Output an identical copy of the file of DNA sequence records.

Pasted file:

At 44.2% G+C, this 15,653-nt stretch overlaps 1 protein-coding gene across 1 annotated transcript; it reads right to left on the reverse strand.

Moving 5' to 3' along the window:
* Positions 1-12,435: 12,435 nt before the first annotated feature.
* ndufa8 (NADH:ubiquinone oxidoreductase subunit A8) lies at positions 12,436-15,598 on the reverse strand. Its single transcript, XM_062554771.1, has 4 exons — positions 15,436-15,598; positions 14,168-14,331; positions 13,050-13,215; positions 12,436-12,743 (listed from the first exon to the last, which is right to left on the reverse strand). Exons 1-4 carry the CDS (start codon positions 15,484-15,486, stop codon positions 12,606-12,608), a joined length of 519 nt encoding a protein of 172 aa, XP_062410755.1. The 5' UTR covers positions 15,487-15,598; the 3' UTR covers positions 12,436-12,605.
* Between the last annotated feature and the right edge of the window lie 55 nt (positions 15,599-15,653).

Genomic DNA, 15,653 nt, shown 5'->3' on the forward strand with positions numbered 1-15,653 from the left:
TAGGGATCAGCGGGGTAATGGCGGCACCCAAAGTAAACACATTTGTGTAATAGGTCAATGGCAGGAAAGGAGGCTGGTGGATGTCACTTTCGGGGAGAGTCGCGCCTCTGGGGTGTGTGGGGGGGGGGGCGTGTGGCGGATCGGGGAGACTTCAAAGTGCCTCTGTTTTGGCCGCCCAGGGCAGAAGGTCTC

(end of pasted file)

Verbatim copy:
At 44.2% G+C, this 15,653-nt stretch overlaps 1 protein-coding gene across 1 annotated transcript; it reads right to left on the reverse strand.

Moving 5' to 3' along the window:
* Positions 1-12,435: 12,435 nt before the first annotated feature.
* ndufa8 (NADH:ubiquinone oxidoreductase subunit A8) lies at positions 12,436-15,598 on the reverse strand. Its single transcript, XM_062554771.1, has 4 exons — positions 15,436-15,598; positions 14,168-14,331; positions 13,050-13,215; positions 12,436-12,743 (listed from the first exon to the last, which is right to left on the reverse strand). Exons 1-4 carry the CDS (start codon positions 15,484-15,486, stop codon positions 12,606-12,608), a joined length of 519 nt encoding a protein of 172 aa, XP_062410755.1. The 5' UTR covers positions 15,487-15,598; the 3' UTR covers positions 12,436-12,605.
* Between the last annotated feature and the right edge of the window lie 55 nt (positions 15,599-15,653).

Genomic DNA, 15,653 nt, shown 5'->3' on the forward strand with positions numbered 1-15,653 from the left:
TAGGGATCAGCGGGGTAATGGCGGCACCCAAAGTAAACACATTTGTGTAATAGGTCAATGGCAGGAAAGGAGGCTGGTGGATGTCACTTTCGGGGAGAGTCGCGCCTCTGGGGTGTGTGGGGGGGGGGGCGTGTGGCGGATCGGGGAGACTTCAAAGTGCCTCTGTTTTGGCCGCCCAGGGCAGAAGGTCTC